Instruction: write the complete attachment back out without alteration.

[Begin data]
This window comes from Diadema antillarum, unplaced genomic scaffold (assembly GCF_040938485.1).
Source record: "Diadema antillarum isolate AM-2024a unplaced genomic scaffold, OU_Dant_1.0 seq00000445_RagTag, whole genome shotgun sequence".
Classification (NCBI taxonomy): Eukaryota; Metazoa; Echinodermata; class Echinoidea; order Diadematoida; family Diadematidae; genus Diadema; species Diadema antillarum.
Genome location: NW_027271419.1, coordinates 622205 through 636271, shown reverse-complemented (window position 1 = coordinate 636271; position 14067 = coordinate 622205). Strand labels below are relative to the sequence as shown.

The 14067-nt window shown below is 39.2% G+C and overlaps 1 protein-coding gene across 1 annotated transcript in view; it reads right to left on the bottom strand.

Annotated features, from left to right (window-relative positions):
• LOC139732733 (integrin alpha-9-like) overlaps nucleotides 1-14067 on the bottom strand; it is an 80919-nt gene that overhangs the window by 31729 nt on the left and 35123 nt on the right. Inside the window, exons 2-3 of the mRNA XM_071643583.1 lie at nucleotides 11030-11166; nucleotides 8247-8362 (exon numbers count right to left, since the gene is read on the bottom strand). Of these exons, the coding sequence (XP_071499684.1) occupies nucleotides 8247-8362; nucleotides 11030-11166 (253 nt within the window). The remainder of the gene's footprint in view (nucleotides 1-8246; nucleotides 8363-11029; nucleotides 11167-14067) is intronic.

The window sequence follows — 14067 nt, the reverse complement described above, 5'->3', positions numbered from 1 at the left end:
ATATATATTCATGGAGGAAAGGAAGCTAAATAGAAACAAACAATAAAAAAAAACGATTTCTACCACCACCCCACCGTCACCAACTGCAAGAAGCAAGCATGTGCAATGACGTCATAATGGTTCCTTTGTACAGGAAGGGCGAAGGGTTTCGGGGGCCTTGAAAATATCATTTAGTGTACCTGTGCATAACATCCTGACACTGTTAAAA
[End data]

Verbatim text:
This window comes from Diadema antillarum, unplaced genomic scaffold (assembly GCF_040938485.1).
Source record: "Diadema antillarum isolate AM-2024a unplaced genomic scaffold, OU_Dant_1.0 seq00000445_RagTag, whole genome shotgun sequence".
Classification (NCBI taxonomy): Eukaryota; Metazoa; Echinodermata; class Echinoidea; order Diadematoida; family Diadematidae; genus Diadema; species Diadema antillarum.
Genome location: NW_027271419.1, coordinates 622205 through 636271, shown reverse-complemented (window position 1 = coordinate 636271; position 14067 = coordinate 622205). Strand labels below are relative to the sequence as shown.

The 14067-nt window shown below is 39.2% G+C and overlaps 1 protein-coding gene across 1 annotated transcript in view; it reads right to left on the bottom strand.

Annotated features, from left to right (window-relative positions):
• LOC139732733 (integrin alpha-9-like) overlaps nucleotides 1-14067 on the bottom strand; it is an 80919-nt gene that overhangs the window by 31729 nt on the left and 35123 nt on the right. Inside the window, exons 2-3 of the mRNA XM_071643583.1 lie at nucleotides 11030-11166; nucleotides 8247-8362 (exon numbers count right to left, since the gene is read on the bottom strand). Of these exons, the coding sequence (XP_071499684.1) occupies nucleotides 8247-8362; nucleotides 11030-11166 (253 nt within the window). The remainder of the gene's footprint in view (nucleotides 1-8246; nucleotides 8363-11029; nucleotides 11167-14067) is intronic.

The window sequence follows — 14067 nt, the reverse complement described above, 5'->3', positions numbered from 1 at the left end:
ATATATATTCATGGAGGAAAGGAAGCTAAATAGAAACAAACAATAAAAAAAAACGATTTCTACCACCACCCCACCGTCACCAACTGCAAGAAGCAAGCATGTGCAATGACGTCATAATGGTTCCTTTGTACAGGAAGGGCGAAGGGTTTCGGGGGCCTTGAAAATATCATTTAGTGTACCTGTGCATAACATCCTGACACTGTTAAAA